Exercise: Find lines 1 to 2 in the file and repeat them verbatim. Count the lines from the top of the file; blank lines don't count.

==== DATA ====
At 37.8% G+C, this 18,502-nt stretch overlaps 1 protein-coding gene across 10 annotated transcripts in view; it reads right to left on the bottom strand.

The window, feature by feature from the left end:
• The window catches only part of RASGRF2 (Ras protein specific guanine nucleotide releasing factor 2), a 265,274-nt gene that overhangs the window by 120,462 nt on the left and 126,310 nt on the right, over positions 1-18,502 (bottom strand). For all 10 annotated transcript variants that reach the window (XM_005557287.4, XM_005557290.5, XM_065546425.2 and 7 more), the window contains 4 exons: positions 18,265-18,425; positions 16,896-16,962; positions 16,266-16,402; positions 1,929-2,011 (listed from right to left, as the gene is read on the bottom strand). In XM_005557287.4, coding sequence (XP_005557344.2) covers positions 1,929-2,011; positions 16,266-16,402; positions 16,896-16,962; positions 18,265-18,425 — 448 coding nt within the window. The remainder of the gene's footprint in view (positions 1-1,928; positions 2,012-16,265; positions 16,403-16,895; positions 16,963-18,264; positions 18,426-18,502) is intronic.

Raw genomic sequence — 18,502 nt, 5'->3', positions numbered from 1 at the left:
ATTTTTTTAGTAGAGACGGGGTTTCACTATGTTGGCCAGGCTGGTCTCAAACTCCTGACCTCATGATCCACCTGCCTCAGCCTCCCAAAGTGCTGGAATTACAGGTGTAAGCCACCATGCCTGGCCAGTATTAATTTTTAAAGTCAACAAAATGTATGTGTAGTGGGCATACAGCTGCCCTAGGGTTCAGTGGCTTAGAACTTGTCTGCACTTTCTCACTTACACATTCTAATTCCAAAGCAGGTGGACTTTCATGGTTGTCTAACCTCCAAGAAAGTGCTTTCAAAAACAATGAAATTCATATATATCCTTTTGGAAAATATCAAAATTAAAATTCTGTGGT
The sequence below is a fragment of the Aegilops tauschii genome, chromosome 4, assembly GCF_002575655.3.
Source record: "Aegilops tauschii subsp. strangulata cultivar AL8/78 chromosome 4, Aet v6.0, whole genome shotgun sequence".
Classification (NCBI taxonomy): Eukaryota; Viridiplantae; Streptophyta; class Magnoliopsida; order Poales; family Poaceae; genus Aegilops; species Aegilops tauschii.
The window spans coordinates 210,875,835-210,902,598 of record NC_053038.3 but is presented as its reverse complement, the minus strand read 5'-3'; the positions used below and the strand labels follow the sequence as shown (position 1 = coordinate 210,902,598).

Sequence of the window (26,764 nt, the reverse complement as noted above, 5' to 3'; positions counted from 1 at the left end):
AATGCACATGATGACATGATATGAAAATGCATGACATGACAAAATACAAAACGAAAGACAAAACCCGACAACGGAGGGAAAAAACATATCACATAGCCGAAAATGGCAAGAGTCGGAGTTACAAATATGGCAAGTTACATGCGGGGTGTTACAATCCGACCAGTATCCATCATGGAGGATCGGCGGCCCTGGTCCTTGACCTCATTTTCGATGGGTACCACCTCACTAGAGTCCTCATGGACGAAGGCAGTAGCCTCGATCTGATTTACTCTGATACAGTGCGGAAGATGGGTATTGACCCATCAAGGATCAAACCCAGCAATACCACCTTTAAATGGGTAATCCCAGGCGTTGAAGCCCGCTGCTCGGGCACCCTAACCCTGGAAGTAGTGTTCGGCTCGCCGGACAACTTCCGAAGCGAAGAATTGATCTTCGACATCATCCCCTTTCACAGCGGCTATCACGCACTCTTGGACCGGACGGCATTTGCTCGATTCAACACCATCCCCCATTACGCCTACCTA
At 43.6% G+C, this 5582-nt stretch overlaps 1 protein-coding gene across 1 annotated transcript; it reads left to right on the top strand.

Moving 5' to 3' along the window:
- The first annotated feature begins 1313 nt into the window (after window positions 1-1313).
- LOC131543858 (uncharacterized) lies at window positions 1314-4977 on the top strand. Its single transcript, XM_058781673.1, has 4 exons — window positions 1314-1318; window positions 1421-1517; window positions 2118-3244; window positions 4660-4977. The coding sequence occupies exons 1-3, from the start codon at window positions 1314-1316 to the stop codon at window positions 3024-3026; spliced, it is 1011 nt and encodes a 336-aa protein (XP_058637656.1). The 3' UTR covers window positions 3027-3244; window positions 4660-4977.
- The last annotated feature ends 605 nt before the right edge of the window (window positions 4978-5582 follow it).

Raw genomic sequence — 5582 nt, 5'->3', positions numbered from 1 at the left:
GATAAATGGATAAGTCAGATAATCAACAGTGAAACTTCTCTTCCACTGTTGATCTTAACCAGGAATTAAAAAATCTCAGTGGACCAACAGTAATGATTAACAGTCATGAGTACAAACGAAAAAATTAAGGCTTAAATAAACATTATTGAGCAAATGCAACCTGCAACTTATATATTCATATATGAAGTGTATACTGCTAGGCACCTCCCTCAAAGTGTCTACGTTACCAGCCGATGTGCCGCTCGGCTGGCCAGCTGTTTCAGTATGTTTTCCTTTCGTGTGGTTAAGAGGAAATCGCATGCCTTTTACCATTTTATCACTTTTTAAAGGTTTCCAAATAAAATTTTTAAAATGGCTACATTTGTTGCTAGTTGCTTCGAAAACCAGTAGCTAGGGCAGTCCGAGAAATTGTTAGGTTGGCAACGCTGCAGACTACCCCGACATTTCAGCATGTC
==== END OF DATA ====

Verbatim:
At 37.8% G+C, this 18,502-nt stretch overlaps 1 protein-coding gene across 10 annotated transcripts in view; it reads right to left on the bottom strand.

The window, feature by feature from the left end: